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  • Interview: Kardinal Offishall

    Fri, 11 Jul 2008 12:11:18

    Interview: Kardinal Offishall - Canada's rising hip hop export talks politics, revolution and owning your own image

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    Canada might be a hop, skip and jump away from America in terms of physical distance, but the divide separating the two country's music scenes presents a much larger chasm to cross for many artists. Nobody has ever accused the industry of being too farsighted in its approach, and myopic label execs can find it difficult to see past the end of their nose when it comes to spotting talent from distant shores. This helps explain the relatively low profile of Toronto MC Kardinal Offishall here in the U.S. He's been spitting his lyrically potent, dancehall-influenced brand of rap up North for well over 10 years now, with shamefully little recognition by the mainstream American media. Not that he hasn't gotten his fair share of props from those in the know. He's collaborated with heavy hitters like Busta Rhymes, Method Man, and The Neptunes just to name a few.

    Impressed with Kardinal's swagger and convinced that his was a voice the world needed to hear, R&B hit maker Akon signed the rapper to his Konvict Muzik imprint and gave him the green light to make his fourth studio album, Not 4 Sale. Illuminated by Akon's multi-platinum shine, Not 4 Sale is Kardinal's chance to fully step into the light and finally get the recognition he deserves stateside. Using the summer to prime the public for the album's August release with hot songs like "Dangerous," featuring label chief Akon, he's taking the time to introduce himself to a whole new crop of fans. Recently, he took some time to sit down with ARTISTdirect and continue spreading the word of his arrival. Along the way he talked about owning what you say, political double-speak and why seeing really is believing.

    Everybody always talks to you about the politics of being a Canadian rapper trying to make it in America. I just want to hear some of your thoughts about American politics from the perspective of a Canadian. What are your thoughts on Obama getting the Democratic nomination?

    It's a very tangled web. There are a lot of different things that are involved when you look at it. As a young black man, your first instinct is that you want to support him, but at the same time, you really have to look and see what his stance is. When you get past the race thing, you see that there are a lot of interesting comments that he's made about some issues. At first, he wasn't on the fence about certain things, but you could tell that he didn't want to go over the top because he had to get voters. It seemed like he didn't want to piss anybody off. People are all talking about how we need change, but at the same time, it's like, "how are you going to change things?" What are you really going to do, because on a lot of subjects you're not really taking any firm stances? But at this point, the fact that he's even gotten this far is just really important for my people, and for people of color in general. It's showing that people are really down for change. As someone who gets to visit America a lot, and sees a lot of different communities, I think that it's time that America gets shaken up a little. I just hope that, God willing, he gets into office, and he really does do something to change the way that America works. I hope that he is able to lead the country towards being an even better place than it already is.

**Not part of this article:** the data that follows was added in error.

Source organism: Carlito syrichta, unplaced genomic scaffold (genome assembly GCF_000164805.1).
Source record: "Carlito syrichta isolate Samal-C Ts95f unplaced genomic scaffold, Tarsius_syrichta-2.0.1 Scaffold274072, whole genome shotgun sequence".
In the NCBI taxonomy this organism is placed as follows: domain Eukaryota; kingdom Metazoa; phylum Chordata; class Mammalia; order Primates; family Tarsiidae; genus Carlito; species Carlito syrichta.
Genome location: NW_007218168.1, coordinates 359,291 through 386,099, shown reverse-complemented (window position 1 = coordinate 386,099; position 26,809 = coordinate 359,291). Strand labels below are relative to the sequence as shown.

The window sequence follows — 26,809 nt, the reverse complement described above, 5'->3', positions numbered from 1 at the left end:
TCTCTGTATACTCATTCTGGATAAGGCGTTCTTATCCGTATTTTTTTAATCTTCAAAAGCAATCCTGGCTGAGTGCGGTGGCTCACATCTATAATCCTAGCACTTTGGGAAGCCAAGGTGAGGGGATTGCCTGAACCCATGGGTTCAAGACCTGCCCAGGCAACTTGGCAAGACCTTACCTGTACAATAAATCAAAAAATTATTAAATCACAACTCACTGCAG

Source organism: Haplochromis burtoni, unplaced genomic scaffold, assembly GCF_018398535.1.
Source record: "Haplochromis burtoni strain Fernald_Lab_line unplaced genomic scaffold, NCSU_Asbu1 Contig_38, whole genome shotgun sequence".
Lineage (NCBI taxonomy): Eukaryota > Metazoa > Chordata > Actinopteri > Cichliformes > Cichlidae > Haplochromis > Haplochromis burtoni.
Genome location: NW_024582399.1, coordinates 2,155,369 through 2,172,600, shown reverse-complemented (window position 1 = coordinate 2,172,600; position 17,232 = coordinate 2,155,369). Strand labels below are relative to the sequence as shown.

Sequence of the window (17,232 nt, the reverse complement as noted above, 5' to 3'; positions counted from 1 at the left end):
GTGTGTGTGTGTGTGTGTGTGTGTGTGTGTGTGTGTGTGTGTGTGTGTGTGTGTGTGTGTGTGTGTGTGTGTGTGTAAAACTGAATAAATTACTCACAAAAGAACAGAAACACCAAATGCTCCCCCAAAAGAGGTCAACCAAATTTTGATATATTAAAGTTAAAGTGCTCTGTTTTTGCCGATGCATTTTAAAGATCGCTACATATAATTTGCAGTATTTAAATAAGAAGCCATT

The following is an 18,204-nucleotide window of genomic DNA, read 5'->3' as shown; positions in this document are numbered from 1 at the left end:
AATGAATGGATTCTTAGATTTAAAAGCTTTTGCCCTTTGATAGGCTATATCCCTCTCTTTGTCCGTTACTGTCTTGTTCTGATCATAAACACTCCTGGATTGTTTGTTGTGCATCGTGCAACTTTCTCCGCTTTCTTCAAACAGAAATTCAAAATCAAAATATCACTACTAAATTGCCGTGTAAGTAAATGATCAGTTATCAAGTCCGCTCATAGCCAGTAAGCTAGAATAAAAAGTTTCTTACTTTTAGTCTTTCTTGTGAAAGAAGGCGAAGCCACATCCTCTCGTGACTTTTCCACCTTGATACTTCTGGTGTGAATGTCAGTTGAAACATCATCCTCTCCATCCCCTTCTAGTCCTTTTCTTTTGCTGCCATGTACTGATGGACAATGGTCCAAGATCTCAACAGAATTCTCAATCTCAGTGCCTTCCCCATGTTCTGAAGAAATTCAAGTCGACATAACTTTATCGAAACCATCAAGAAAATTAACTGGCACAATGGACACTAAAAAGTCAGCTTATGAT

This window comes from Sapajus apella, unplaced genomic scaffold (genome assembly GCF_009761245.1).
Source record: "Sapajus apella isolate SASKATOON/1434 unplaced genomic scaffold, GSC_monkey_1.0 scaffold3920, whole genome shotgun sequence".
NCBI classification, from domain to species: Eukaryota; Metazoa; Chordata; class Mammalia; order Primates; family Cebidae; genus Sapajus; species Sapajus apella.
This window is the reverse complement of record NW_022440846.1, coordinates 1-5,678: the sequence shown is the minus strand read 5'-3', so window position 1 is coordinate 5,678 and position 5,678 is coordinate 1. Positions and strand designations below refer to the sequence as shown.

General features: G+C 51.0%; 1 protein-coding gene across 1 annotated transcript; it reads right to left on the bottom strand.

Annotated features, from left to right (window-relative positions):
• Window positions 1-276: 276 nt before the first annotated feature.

You hit on a great point. Once you get past the lip service and the rubber hits the road, you need to know what a politician is about.

    It's unfortunate because a lot of times people don't get involved in politics until it's time to vote. Sometimes, one of the worst votes you can have is an uneducated vote. What may seem like the right thing to do is not always the right thing to do. I'm not too much into politics, but I do like to be aware of what's going on, and politics really is what they say—it's poli-tricks. People can say whatever they want.

    This would obviously be a big shake up in America. Do you think Canada would be ready to make a move like this and elect a Prime Minister of color?

    Not at all! [Laughing] Not whatsoever. We're still fighting to get black music recognized in Canada, let alone have a black Prime Minister. If you know your history, our government is still loosely weaved into the British monarchy, and the Governor General [Michaelle Jean] is black. That's actually a really huge deal in Canada, but that's as far as it goes right now. At the end of the day, her job is more for aesthetics, rather than a position where she can fight for day-to-day change. All the same, she goes out and represents Canada as a black woman, so that's a big deal. But we're not ready for a black Prime Minister anytime soon.

    You've gotten the chance to travel the world and experience a lot of different perspectives. It's easy to come down on America, but we obviously have some things going for us since we can take this step. Do you think any of the negative feelings about this country are ever misplaced, or are all the detractors dead on?

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